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Sovereignty Ain’t What It Used To Be

Global problems require global solutions. We’ve entered an era when no single nation can do much of anything on its own.

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By Craig Axford | United States

Sovereignty is commonly thought to be synonymous with freedom. The people living within any given border should be able to determine their own destiny. Who could possibly argue otherwise, especially in this day and age?

But nations, like individuals, are not islands. And like their citizens, countries have always had a tendency to overestimate the amount of control they had in any given situation.

Sovereignty is a concept born in an era when travel and communication were equally slow. If it took a few weeks for a letter to cross the Atlantic, it took just as long for a person to do so. Not so anymore. Communications travel at light speed and the Atlantic is now fondly referred to as “the pond.”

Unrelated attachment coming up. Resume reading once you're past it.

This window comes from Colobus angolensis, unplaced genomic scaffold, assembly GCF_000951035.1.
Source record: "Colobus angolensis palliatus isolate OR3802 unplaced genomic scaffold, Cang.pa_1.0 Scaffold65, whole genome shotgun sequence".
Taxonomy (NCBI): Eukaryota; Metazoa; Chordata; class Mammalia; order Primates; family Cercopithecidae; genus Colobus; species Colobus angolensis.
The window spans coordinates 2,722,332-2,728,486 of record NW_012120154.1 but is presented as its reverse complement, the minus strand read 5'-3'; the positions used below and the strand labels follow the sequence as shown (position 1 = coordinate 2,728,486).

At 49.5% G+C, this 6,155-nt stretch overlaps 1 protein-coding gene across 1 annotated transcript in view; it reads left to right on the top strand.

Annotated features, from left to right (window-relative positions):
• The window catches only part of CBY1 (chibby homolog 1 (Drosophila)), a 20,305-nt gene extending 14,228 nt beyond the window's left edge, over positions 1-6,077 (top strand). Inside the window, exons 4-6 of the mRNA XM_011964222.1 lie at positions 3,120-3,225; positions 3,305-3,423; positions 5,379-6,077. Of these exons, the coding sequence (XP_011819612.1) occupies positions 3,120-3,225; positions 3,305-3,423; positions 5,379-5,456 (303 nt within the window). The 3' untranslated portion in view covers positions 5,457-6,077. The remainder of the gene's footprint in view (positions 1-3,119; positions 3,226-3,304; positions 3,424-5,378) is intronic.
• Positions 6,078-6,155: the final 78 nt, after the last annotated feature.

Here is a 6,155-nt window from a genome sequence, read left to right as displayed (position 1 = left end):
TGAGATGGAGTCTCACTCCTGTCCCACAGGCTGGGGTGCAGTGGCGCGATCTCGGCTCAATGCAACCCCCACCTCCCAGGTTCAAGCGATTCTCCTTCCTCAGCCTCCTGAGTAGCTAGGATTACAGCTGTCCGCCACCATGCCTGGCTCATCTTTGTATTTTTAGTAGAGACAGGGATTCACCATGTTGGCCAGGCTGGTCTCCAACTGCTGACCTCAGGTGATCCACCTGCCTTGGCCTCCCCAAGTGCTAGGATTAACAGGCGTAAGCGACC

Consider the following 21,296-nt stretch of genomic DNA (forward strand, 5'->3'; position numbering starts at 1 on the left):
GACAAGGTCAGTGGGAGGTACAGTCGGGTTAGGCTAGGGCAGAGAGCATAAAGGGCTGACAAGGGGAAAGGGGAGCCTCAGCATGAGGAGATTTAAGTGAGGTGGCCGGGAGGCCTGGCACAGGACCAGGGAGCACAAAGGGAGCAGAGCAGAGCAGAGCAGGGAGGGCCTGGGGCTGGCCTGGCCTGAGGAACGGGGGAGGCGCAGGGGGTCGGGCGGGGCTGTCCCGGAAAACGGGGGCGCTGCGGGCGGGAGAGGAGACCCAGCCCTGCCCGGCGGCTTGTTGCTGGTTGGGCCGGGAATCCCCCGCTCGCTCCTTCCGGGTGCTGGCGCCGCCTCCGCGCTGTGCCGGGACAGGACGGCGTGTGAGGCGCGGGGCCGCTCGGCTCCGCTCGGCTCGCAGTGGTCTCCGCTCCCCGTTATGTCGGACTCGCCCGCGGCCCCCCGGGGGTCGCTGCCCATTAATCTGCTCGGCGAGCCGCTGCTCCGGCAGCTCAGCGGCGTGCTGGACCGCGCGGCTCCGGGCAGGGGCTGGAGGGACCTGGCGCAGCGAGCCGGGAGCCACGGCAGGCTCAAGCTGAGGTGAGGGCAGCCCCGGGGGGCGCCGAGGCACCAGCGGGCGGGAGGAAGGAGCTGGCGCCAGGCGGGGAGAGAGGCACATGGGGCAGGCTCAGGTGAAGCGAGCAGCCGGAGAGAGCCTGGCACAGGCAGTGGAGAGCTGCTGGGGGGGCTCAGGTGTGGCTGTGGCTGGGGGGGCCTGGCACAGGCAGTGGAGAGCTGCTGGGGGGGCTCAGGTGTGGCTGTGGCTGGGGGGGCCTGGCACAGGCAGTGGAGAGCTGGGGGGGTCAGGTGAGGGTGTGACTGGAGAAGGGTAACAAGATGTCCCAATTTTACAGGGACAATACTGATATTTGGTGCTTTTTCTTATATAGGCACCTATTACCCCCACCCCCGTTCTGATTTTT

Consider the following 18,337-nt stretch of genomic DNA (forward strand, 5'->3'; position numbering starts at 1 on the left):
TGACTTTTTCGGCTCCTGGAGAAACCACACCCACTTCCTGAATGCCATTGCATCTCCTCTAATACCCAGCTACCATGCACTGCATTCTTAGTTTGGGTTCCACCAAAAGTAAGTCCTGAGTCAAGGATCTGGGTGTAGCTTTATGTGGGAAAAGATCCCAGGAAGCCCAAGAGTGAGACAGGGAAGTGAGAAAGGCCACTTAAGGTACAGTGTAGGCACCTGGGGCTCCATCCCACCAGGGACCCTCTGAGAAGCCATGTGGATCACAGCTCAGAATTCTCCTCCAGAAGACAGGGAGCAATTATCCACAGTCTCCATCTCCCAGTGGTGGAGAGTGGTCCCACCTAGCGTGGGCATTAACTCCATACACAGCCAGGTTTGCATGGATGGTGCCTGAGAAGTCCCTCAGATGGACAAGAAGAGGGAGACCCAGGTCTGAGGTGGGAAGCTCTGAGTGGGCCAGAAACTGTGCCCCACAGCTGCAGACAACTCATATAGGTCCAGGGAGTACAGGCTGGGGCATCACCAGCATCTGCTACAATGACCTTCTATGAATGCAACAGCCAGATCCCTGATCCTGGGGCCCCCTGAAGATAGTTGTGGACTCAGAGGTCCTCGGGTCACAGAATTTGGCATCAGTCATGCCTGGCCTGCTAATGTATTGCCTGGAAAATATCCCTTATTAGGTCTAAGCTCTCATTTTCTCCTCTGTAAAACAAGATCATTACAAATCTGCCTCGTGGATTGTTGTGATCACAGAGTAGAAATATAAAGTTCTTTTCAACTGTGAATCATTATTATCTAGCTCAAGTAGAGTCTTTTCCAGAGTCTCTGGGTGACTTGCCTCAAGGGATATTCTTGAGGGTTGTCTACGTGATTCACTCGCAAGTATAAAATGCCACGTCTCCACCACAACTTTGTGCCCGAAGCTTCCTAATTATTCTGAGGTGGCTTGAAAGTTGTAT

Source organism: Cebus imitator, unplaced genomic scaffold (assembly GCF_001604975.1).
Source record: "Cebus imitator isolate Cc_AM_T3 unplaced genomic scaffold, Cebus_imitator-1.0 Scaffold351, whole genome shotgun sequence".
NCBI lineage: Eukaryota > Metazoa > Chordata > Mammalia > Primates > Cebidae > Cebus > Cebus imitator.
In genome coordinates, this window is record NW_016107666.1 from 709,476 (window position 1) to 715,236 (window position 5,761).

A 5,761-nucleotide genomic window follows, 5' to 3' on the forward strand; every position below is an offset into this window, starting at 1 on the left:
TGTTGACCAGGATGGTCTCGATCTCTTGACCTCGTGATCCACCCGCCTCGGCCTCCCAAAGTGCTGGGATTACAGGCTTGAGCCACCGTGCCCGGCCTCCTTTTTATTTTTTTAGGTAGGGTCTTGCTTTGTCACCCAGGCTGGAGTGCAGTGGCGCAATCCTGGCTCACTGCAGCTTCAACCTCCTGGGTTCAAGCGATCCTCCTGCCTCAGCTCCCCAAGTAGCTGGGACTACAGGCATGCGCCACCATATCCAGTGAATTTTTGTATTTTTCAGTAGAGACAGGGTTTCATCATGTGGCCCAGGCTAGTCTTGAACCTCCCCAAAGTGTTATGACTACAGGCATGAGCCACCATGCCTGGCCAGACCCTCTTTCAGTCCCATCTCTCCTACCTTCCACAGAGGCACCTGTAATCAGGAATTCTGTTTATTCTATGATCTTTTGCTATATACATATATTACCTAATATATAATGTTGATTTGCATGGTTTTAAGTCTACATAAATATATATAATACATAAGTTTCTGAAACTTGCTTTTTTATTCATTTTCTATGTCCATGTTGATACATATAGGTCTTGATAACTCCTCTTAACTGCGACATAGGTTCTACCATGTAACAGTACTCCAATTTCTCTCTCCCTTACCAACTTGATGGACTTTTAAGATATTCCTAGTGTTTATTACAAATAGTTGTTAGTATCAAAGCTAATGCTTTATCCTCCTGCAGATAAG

While instantaneous communication and the ability to be on the other side of the planet in little more than the time it takes the earth to complete one rotation was beyond even the wildest dreams of yesterday’s monarchs, the idea that gases emitted in China or the United States could threaten the very existence of remote islands in the South Pacific would have seemed literally impossible to them.

Yet in spite of these technological and environmental transformations, the year 2016 seems, at first glance, to have been an excellent year for the notion of sovereignty. The citizens of the United Kingdom narrowly voted yes to becoming an island figuratively as well as literally. A few months later, the candidate that won the presidency believed that a wall on America’s southern border could function the same way in the age of automobiles and airplanes that walls often did, at least for a while, during the Crusades and the Ming Dynasty.